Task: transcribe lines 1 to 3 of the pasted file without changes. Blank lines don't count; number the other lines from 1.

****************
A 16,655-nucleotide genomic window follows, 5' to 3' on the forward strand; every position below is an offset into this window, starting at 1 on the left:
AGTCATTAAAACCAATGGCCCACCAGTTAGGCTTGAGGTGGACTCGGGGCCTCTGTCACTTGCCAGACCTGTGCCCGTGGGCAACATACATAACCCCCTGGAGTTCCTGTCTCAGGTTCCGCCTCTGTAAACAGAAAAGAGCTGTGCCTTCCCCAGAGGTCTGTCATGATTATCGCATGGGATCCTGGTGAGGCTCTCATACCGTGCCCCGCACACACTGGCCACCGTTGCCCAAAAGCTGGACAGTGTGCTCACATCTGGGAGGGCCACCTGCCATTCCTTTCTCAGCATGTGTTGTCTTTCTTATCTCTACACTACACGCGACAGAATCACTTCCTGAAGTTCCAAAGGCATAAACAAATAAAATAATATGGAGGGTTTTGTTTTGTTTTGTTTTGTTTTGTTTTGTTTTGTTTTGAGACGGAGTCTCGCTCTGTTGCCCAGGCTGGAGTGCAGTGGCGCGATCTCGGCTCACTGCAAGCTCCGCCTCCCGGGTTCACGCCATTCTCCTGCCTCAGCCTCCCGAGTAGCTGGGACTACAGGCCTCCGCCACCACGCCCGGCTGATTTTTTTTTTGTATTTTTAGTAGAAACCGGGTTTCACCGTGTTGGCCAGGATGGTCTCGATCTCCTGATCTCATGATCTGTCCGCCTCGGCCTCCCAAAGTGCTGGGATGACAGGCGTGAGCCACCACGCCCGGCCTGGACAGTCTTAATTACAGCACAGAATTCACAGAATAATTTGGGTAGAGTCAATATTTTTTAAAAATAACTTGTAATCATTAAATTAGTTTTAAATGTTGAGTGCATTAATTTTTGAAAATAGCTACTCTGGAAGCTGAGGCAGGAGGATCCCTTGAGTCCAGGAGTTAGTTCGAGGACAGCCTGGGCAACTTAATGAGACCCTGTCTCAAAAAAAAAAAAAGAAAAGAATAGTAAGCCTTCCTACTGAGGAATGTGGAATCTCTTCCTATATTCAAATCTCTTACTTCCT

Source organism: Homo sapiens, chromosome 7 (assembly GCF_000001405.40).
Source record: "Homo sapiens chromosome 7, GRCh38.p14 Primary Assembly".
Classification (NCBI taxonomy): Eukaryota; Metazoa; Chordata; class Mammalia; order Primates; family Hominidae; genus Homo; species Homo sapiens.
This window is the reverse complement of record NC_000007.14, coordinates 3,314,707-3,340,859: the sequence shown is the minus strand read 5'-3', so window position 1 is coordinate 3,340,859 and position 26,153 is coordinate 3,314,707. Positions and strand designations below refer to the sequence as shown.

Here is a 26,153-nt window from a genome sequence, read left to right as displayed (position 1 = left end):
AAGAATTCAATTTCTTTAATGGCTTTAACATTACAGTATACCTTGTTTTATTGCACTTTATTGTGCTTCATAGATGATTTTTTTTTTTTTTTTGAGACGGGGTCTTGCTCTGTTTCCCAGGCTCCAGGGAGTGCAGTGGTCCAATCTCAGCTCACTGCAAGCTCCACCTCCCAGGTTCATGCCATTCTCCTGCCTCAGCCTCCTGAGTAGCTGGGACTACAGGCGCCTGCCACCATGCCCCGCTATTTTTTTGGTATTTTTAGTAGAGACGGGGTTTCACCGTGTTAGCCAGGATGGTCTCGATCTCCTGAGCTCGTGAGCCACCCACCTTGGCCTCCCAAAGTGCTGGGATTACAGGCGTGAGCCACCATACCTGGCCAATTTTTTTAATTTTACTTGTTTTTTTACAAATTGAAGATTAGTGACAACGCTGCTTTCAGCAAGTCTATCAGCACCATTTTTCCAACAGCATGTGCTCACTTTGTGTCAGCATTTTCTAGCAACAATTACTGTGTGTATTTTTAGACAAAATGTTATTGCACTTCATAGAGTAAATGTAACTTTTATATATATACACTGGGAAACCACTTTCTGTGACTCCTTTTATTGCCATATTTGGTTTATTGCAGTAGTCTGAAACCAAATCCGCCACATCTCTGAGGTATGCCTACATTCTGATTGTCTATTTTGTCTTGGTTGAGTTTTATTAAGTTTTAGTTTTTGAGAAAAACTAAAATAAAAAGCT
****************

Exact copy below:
A 16,655-nucleotide genomic window follows, 5' to 3' on the forward strand; every position below is an offset into this window, starting at 1 on the left:
AGTCATTAAAACCAATGGCCCACCAGTTAGGCTTGAGGTGGACTCGGGGCCTCTGTCACTTGCCAGACCTGTGCCCGTGGGCAACATACATAACCCCCTGGAGTTCCTGTCTCAGGTTCCGCCTCTGTAAACAGAAAAGAGCTGTGCCTTCCCCAGAGGTCTGTCATGATTATCGCATGGGATCCTGGTGAGGCTCTCATACCGTGCCCCGCACACACTGGCCACCGTTGCCCAAAAGCTGGACAGTGTGCTCACATCTGGGAGGGCCACCTGCCATTCCTTTCTCAGCATGTGTTGTCTTTCTTATCTCTACACTACACGCGACAGAATCACTTCCTGAAGTTCCAAAGGCATAAACAAATAAAATAATATGGAGGGTTTTGTTTTGTTTTGTTTTGTTTTGTTTTGTTTTGTTTTGAGACGGAGTCTCGCTCTGTTGCCCAGGCTGGAGTGCAGTGGCGCGATCTCGGCTCACTGCAAGCTCCGCCTCCCGGGTTCACGCCATTCTCCTGCCTCAGCCTCCCGAGTAGCTGGGACTACAGGCCTCCGCCACCACGCCCGGCTGATTTTTTTTTTGTATTTTTAGTAGAAACCGGGTTTCACCGTGTTGGCCAGGATGGTCTCGATCTCCTGATCTCATGATCTGTCCGCCTCGGCCTCCCAAAGTGCTGGGATGACAGGCGTGAGCCACCACGCCCGGCCTGGACAGTCTTAATTACAGCACAGAATTCACAGAATAATTTGGGTAGAGTCAATATTTTTTAAAAATAACTTGTAATCATTAAATTAGTTTTAAATGTTGAGTGCATTAATTTTTGAAAATAGCTACTCTGGAAGCTGAGGCAGGAGGATCCCTTGAGTCCAGGAGTTAGTTCGAGGACAGCCTGGGCAACTTAATGAGACCCTGTCTCAAAAAAAAAAAAAGAAAAGAATAGTAAGCCTTCCTACTGAGGAATGTGGAATCTCTTCCTATATTCAAATCTCTTACTTCCT

Source organism: Homo sapiens, chromosome 7 (assembly GCF_000001405.40).